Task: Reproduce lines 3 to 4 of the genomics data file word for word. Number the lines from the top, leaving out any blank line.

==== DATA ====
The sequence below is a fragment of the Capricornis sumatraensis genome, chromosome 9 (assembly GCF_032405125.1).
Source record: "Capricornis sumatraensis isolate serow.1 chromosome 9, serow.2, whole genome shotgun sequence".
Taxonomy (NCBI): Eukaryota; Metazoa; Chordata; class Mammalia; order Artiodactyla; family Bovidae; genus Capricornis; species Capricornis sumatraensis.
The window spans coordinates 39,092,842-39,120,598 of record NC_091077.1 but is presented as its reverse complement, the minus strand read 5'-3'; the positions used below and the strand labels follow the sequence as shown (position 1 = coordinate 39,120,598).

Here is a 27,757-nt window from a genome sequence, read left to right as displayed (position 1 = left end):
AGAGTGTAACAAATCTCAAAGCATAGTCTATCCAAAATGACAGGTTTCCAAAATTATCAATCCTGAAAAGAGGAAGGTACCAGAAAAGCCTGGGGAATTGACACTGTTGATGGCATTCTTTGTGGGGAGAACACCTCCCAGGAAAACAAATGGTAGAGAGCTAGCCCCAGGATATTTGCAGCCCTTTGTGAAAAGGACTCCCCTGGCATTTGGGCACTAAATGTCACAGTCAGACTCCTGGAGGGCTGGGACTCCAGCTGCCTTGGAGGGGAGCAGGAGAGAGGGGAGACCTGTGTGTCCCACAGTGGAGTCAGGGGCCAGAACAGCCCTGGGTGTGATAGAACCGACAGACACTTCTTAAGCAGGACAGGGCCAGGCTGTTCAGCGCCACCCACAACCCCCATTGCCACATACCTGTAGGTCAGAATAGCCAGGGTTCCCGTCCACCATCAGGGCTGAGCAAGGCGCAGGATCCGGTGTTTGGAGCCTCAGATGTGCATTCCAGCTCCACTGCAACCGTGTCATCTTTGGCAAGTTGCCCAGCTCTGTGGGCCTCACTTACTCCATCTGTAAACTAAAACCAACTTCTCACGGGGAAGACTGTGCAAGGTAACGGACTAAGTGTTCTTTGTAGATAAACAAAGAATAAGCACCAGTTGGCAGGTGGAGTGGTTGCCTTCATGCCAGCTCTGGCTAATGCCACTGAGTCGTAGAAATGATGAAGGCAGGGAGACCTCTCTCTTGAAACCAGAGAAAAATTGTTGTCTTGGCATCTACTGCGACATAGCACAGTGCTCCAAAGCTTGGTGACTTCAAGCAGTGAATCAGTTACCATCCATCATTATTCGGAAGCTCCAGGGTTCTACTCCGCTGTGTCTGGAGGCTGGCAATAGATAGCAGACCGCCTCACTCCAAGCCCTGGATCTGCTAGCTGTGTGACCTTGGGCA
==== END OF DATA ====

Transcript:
Taxonomy (NCBI): Eukaryota; Metazoa; Chordata; class Mammalia; order Artiodactyla; family Bovidae; genus Capricornis; species Capricornis sumatraensis.
The window spans coordinates 39,092,842-39,120,598 of record NC_091077.1 but is presented as its reverse complement, the minus strand read 5'-3'; the positions used below and the strand labels follow the sequence as shown (position 1 = coordinate 39,120,598).